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Publisher's Summary

Brought to you by Penguin.   

This Penguin Classic is performed by Fiona Glascott, star of Brooklyn, and Fantastic Beasts: The Crimes of Grindelwald. This definitive recording includes an introduction by Geoffrey Wall.   

Emma Bovary is beautiful and bored, trapped in her marriage to a mediocre doctor and stifled by the banality of provincial life. An ardent reader of sentimental novels, she longs for passion and seeks escape in fantasies of high romance, in voracious spending and, eventually, in adultery. But even her affairs bring her disappointment and the consequences are devastating. Flaubert's erotically charged and psychologically acute portrayal of Emma Bovary caused a moral outcry on its publication in 1857. It was deemed so lifelike that many women claimed they were the model for his heroine; but Flaubert insisted: 'Madame Bovary, c'est moi'.

Public Domain (P)2019 Penguin Audio

What listeners say about Madame Bovary

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    4 out of 5 stars
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Irritating French pronunciation

This is Flaubert’s greatest work, but I couldn’t enjoy it because of the way the reader paused before every French word of any length, then launched into an exaggerated pronunciation, clearing her throat on the “r”s - especially Rodolphe- (instead of making a gentle gurgle) and then being careless with how the vowels were pronounced, sometimes pronouncing using English pronunciation, e.g. “fricassEE” instead of “fricassay”. It drove me nuts.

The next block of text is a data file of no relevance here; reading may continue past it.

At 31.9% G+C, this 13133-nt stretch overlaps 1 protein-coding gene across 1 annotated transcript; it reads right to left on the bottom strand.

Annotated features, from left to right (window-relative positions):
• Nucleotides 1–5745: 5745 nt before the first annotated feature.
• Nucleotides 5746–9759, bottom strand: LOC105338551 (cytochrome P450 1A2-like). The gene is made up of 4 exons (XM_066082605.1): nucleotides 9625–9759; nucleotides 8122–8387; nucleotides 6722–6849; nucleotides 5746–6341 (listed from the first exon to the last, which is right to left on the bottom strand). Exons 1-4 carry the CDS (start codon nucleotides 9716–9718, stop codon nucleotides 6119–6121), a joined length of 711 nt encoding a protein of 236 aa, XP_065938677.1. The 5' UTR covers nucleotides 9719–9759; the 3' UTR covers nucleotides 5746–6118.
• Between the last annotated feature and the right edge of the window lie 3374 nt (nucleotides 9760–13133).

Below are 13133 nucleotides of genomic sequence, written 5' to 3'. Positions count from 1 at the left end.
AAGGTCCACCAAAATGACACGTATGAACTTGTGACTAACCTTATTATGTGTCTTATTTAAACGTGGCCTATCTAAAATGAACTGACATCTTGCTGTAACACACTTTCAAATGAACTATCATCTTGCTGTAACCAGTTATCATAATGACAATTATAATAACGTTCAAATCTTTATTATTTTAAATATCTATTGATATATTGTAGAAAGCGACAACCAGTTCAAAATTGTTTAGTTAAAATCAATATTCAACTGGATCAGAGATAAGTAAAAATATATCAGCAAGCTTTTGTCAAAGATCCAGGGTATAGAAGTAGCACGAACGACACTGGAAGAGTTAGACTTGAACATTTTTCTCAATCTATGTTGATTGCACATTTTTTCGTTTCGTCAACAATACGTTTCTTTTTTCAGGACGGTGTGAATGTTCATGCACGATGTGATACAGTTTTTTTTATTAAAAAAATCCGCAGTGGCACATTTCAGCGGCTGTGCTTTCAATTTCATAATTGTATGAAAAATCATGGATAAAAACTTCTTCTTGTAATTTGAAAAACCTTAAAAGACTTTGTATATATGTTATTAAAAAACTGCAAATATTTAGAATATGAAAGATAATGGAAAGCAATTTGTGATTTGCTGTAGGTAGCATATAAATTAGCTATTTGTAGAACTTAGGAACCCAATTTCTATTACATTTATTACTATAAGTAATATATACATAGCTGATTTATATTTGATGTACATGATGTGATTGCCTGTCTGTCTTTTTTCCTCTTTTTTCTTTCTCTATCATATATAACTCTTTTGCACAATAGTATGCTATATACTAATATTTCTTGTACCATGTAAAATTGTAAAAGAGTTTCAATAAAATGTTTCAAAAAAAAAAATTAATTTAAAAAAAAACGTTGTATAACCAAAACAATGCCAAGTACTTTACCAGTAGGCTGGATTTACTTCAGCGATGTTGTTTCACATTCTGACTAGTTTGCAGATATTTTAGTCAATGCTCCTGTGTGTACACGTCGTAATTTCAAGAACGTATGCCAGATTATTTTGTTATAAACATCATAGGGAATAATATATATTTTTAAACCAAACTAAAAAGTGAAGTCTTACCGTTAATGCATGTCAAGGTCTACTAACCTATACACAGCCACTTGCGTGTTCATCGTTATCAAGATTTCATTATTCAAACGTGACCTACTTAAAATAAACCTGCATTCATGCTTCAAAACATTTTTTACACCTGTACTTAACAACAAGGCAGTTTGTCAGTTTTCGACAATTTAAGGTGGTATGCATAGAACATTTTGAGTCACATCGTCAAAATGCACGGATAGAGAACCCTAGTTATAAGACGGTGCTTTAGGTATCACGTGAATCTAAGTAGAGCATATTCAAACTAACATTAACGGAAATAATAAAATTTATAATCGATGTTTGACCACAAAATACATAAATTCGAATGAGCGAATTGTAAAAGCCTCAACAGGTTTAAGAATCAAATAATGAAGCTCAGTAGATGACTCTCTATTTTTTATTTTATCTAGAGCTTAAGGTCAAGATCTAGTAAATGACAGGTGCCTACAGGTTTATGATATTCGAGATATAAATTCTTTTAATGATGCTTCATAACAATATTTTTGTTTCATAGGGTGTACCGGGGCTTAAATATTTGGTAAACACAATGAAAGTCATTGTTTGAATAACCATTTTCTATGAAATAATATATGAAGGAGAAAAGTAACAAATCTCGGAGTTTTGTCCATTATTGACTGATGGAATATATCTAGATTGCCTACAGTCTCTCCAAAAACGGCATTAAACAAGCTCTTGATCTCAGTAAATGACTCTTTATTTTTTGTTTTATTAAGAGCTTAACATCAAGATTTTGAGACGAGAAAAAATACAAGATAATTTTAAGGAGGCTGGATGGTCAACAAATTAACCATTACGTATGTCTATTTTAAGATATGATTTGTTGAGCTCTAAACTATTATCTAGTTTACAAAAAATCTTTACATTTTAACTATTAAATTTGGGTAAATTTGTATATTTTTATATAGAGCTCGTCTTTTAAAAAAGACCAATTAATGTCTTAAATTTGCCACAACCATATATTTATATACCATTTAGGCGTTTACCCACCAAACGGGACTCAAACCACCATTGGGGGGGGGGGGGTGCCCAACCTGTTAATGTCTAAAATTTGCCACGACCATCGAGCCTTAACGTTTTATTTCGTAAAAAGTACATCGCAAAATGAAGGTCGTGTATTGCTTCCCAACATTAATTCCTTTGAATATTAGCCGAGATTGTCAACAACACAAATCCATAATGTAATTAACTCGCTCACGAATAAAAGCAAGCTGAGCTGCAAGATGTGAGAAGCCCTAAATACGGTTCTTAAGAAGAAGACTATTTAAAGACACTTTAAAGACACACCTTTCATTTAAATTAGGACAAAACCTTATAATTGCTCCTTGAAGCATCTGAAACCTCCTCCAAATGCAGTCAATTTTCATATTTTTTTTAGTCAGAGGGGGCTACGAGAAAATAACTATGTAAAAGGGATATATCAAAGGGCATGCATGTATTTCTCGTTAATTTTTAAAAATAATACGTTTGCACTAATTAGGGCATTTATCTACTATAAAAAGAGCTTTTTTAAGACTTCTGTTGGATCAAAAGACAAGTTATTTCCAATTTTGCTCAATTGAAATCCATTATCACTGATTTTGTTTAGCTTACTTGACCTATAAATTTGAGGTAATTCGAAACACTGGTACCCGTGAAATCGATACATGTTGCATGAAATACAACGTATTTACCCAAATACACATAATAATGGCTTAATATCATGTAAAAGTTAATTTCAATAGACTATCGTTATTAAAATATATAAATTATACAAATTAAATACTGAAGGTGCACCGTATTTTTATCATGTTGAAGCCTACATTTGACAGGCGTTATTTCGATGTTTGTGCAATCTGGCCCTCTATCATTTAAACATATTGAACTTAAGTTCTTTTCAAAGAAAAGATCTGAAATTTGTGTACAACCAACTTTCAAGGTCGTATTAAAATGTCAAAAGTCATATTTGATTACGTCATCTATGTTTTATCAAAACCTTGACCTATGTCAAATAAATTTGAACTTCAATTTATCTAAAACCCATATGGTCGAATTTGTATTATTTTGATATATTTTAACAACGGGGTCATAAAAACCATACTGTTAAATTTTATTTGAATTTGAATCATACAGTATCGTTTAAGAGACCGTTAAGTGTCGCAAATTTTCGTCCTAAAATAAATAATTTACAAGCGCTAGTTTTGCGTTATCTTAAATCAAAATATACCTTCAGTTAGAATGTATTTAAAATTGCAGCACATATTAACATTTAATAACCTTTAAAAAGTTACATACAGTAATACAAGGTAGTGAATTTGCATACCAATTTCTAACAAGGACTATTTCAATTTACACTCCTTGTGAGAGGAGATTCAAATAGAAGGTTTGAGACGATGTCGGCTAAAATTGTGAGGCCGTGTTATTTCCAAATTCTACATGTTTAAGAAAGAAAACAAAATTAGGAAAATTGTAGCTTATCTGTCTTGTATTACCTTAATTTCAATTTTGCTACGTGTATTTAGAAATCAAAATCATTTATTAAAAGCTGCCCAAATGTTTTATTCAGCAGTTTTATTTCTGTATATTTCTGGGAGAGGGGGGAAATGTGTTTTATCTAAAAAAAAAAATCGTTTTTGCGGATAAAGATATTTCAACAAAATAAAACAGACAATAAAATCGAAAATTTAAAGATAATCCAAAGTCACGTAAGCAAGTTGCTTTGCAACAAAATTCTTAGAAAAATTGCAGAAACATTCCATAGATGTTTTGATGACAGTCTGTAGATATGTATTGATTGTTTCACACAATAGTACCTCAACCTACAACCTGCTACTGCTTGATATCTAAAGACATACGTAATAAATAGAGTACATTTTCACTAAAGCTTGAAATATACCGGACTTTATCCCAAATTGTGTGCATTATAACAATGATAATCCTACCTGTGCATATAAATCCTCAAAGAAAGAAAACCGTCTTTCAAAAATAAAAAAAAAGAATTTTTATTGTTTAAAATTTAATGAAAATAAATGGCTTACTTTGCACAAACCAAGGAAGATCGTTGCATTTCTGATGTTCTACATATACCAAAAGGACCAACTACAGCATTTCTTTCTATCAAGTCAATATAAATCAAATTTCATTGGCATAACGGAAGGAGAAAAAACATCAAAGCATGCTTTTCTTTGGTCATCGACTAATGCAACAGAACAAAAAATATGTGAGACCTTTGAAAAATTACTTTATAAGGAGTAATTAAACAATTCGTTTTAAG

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A powerful story

The reader is hard to hear. The story of course is an historical classic that demands more than one listen.

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  • Linton Edwards
  • 08-29-21

Horrible to listen to

Choose another version of this audible book to listen to. The narrator's possibly speaks French; to show off the authenticity of her accent, she takes a pause before each word in French (names, phrases, place names, money etc) - a brief space to say the word in her best French ; this wierd interruption becomes increasingly irritating and gives the words in French a weight which halts the narrative. Coupled with the way she does men's voices, her range of comic voices for the characters, a random click of her tongue at certain points, and her silly inflection when she is trying to sound serious or portentous - eventually you are listening just to her voice, and all of Flaubert's brilliantly constructed sentences, become a vessel for the way she speaks.

The book is irreproacheably a classic and truly brilliant

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  • San
  • 02-05-20

Too much acting can be annoying!

I find the reader has put in too much unnecessary and exaggerated acting which is distracting. I feel that the actor has injected her own interpretation, rather than leaving it to the listener.